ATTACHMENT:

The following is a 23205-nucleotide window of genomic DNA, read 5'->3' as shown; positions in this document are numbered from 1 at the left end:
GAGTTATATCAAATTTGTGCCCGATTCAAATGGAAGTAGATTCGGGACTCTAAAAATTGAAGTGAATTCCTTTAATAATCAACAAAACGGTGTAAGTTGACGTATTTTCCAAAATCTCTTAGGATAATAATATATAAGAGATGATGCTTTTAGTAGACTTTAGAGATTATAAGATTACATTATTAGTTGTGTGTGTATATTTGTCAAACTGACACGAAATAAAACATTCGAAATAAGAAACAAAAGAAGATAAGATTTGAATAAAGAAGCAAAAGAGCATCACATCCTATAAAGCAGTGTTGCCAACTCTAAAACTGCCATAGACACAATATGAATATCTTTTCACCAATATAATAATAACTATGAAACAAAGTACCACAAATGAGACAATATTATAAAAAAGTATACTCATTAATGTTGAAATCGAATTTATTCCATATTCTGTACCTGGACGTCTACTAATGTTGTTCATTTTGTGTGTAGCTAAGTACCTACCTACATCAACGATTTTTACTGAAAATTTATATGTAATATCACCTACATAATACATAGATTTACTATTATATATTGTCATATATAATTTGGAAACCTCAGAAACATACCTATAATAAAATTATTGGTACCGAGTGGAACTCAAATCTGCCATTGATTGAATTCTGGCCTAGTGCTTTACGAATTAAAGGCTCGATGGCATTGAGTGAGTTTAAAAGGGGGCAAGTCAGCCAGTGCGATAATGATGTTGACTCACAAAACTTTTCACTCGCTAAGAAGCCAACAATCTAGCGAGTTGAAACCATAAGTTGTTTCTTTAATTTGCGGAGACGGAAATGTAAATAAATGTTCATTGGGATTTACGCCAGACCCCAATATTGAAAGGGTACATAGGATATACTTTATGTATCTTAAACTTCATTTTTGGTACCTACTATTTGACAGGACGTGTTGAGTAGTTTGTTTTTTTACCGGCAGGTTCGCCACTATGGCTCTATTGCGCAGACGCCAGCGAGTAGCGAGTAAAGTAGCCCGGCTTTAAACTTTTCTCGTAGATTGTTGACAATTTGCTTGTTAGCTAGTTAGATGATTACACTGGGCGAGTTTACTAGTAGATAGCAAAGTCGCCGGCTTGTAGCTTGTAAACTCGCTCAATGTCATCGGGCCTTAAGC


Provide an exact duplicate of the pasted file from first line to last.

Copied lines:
The following is a 23205-nucleotide window of genomic DNA, read 5'->3' as shown; positions in this document are numbered from 1 at the left end:
GAGTTATATCAAATTTGTGCCCGATTCAAATGGAAGTAGATTCGGGACTCTAAAAATTGAAGTGAATTCCTTTAATAATCAACAAAACGGTGTAAGTTGACGTATTTTCCAAAATCTCTTAGGATAATAATATATAAGAGATGATGCTTTTAGTAGACTTTAGAGATTATAAGATTACATTATTAGTTGTGTGTGTATATTTGTCAAACTGACACGAAATAAAACATTCGAAATAAGAAACAAAAGAAGATAAGATTTGAATAAAGAAGCAAAAGAGCATCACATCCTATAAAGCAGTGTTGCCAACTCTAAAACTGCCATAGACACAATATGAATATCTTTTCACCAATATAATAATAACTATGAAACAAAGTACCACAAATGAGACAATATTATAAAAAAGTATACTCATTAATGTTGAAATCGAATTTATTCCATATTCTGTACCTGGACGTCTACTAATGTTGTTCATTTTGTGTGTAGCTAAGTACCTACCTACATCAACGATTTTTACTGAAAATTTATATGTAATATCACCTACATAATACATAGATTTACTATTATATATTGTCATATATAATTTGGAAACCTCAGAAACATACCTATAATAAAATTATTGGTACCGAGTGGAACTCAAATCTGCCATTGATTGAATTCTGGCCTAGTGCTTTACGAATTAAAGGCTCGATGGCATTGAGTGAGTTTAAAAGGGGGCAAGTCAGCCAGTGCGATAATGATGTTGACTCACAAAACTTTTCACTCGCTAAGAAGCCAACAATCTAGCGAGTTGAAACCATAAGTTGTTTCTTTAATTTGCGGAGACGGAAATGTAAATAAATGTTCATTGGGATTTACGCCAGACCCCAATATTGAAAGGGTACATAGGATATACTTTATGTATCTTAAACTTCATTTTTGGTACCTACTATTTGACAGGACGTGTTGAGTAGTTTGTTTTTTTACCGGCAGGTTCGCCACTATGGCTCTATTGCGCAGACGCCAGCGAGTAGCGAGTAAAGTAGCCCGGCTTTAAACTTTTCTCGTAGATTGTTGACAATTTGCTTGTTAGCTAGTTAGATGATTACACTGGGCGAGTTTACTAGTAGATAGCAAAGTCGCCGGCTTGTAGCTTGTAAACTCGCTCAATGTCATCGGGCCTTAAGC